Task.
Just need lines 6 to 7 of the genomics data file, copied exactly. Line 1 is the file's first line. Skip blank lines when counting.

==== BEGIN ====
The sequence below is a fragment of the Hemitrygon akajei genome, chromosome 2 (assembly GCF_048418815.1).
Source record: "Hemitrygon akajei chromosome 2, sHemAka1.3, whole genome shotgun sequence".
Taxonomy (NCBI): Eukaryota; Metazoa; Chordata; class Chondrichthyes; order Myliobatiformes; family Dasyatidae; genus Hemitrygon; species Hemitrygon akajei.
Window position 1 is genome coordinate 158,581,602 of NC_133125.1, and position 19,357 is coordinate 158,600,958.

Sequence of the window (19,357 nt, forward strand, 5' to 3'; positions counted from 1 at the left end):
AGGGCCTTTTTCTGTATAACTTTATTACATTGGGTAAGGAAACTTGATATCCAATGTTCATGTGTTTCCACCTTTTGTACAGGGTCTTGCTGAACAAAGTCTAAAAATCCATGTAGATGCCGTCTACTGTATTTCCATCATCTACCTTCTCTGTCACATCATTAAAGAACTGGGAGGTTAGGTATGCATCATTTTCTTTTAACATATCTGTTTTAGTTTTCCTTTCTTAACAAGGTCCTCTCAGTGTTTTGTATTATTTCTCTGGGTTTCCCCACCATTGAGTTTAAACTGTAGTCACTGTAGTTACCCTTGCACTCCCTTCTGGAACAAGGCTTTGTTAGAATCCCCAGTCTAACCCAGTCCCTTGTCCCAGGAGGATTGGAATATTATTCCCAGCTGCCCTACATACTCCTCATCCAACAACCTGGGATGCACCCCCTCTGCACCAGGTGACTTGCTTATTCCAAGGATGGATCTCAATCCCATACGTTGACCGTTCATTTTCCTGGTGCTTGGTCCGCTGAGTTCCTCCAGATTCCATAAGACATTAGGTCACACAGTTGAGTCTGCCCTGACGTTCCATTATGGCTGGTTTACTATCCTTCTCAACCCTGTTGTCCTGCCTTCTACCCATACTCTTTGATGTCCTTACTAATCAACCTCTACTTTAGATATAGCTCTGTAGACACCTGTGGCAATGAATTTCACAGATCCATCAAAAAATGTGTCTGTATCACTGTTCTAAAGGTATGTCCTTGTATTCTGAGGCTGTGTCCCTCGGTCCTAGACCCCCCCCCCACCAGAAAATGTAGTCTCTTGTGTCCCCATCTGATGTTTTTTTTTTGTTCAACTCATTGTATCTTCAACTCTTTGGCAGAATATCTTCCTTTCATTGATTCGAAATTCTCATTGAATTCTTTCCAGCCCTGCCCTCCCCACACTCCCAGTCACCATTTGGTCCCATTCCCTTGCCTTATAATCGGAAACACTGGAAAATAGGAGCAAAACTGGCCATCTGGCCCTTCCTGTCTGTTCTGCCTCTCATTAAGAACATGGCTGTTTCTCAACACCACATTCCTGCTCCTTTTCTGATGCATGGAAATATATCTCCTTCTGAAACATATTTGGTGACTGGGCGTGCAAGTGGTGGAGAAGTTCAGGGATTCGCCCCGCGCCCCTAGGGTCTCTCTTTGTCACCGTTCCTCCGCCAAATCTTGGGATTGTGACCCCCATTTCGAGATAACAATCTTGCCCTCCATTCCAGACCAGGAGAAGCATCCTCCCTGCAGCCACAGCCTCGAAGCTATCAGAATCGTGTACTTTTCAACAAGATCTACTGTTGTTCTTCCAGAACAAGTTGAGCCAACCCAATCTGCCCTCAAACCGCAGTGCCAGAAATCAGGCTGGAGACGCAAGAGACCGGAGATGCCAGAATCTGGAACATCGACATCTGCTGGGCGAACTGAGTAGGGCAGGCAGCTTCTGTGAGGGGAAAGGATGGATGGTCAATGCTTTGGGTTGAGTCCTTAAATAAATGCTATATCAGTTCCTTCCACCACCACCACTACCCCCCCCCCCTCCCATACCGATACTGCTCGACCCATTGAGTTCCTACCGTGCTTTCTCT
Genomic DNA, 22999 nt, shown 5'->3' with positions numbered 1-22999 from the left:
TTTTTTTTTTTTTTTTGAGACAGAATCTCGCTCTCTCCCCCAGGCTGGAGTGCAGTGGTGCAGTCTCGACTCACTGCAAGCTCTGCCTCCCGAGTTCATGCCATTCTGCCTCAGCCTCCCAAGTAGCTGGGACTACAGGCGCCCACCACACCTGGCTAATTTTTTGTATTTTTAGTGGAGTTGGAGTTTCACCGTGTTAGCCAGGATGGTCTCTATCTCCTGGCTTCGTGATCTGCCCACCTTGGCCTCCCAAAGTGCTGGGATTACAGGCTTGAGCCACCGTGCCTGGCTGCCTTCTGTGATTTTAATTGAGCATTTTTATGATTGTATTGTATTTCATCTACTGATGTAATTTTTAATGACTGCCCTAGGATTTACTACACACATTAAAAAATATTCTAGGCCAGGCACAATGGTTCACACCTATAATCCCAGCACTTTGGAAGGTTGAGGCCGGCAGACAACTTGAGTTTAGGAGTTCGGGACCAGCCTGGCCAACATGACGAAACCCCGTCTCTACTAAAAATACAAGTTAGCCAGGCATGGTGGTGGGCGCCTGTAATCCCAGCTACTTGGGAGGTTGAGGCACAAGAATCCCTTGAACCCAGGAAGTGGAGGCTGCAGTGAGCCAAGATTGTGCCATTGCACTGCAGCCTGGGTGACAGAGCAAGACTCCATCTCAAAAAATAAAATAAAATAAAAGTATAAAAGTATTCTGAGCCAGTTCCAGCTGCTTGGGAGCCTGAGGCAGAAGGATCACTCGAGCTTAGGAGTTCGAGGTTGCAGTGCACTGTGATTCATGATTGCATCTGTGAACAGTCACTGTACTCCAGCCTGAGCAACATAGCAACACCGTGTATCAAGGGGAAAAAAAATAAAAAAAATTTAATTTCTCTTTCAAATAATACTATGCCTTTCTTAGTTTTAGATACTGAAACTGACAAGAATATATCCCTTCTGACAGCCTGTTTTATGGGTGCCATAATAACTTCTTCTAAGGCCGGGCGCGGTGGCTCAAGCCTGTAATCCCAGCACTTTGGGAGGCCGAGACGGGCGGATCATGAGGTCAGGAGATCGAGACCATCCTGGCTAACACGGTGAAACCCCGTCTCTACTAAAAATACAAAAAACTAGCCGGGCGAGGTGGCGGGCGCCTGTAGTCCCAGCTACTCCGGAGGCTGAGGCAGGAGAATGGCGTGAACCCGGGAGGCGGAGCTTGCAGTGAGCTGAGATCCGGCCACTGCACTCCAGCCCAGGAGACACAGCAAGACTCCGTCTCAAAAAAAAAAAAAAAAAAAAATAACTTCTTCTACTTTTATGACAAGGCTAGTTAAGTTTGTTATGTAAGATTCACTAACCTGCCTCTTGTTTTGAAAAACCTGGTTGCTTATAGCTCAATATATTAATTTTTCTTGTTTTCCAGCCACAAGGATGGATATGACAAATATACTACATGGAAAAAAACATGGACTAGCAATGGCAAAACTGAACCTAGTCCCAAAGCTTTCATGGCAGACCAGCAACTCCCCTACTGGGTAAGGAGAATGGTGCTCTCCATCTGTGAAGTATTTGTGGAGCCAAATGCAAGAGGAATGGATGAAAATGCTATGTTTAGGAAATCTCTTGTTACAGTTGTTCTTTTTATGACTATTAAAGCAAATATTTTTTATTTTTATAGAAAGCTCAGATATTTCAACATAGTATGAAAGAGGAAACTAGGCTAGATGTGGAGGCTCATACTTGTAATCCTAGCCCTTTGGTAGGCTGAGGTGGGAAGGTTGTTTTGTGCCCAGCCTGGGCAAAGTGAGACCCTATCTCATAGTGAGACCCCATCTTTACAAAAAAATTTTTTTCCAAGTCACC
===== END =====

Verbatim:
AGGGCCTTTTTCTGTATAACTTTATTACATTGGGTAAGGAAACTTGATATCCAATGTTCATGTGTTTCCACCTTTTGTACAGGGTCTTGCTGAACAAAGTCTAAAAATCCATGTAGATGCCGTCTACTGTATTTCCATCATCTACCTTCTCTGTCACATCATTAAAGAACTGGGAGGTTAGGTATGCATCATTTTCTTTTAACATATCTGTTTTAGTTTTCCTTTCTTAACAAGGTCCTCTCAGTGTTTTGTATTATTTCTCTGGGTTTCCCCACCATTGAGTTTAAACTGTAGTCACTGTAGTTACCCTTGCACTCCCTTCTGGAACAAGGCTTTGTTAGAATCCCCAGTCTAACCCAGTCCCTTGTCCCAGGAGGATTGGAATATTATTCCCAGCTGCCCTACATACTCCTCATCCAACAACCTGGGATGCACCCCCTCTGCACCAGGTGACTTGCTTATTCCAAGGATGGATCTCAATCCCATACGTTGACCGTTCATTTTCCTGGTGCTTGGTCCGCTGAGTTCCTCCAGATTCCATAAGACATTAGGTCACACAGTTGAGTCTGCCCTGACGTTCCATTATGGCTGGTTTACTATCCTTCTCAACCCTGTTGTCCTGCCTTCTACCCATACTCTTTGATGTCCTTACTAATCAACCTCTACTTTAGATATAGCTCTGTAGACACCTGTGGCAATGAATTTCACAGATCCATCAAAAAATGTGTCTGTATCACTGTTCTAAAGGTATGTCCTTGTATTCTGAGGCTGTGTCCCTCGGTCCTAGACCCCCCCCCCACCAGAAAATGTAGTCTCTTGTGTCCCCATCTGATGTTTTTTTTTTGTTCAACTCATTGTATCTTCAACTCTTTGGCAGAATATCTTCCTTTCATTGATTCGAAATTCTCATTGAATTCTTTCCAGCCCTGCCCTCCCCACACTCCCAGTCACCATTTGGTCCCATTCCCTTGCCTTATAATCGGAAACACTGGAAAATAGGAGCAAAACTGGCCATCTGGCCCTTCCTGTCTGTTCTGCCTCTCATTAAGAACATGGCTGTTTCTCAACACCACATTCCTGCTCCTTTTCTGATGCATGGAAATATATCTCCTTCTGAAACATATTTGGTGACTGGGCGTGCAAGTGGTGGAGAAGTTCAGGGATTCGCCCCGCGCCCCTAGGGTCTCTCTTTGTCACCGTTCCTCCGCCAAATCTTGGGATTGTGACCCCCATTTCGAGATAACAATCTTGCCCTCCATTCCAGACCAGGAGAAGCATCCTCCCTGCAGCCACAGCCTCGAAGCTATCAGAATCGTGTACTTTTCAACAAGATCTACTGTTGTTCTTCCAGAACAAGTTGAGCCAACCCAATCTGCCCTCAAACCGCAGTGCCAGAAATCAGGCTGGAGACGCAAGAGACCGGAGATGCCAGAATCTGGAACATCGACATCTGCTGGGCGAACTGAGTAGGGCAGGCAGCTTCTGTGAGGGGAAAGGATGGATGGTCAATGCTTTGGGTTGAGTCCTTAAATAAATGCTATATCAGTTCCTTCCACCACCACCACTACCCCCCCCCCCTCCCATACCGATACTGCTCGACCCATTGAGTTCCTACCGTGCTTTCTCT
Genomic DNA, 22999 nt, shown 5'->3' with positions numbered 1-22999 from the left: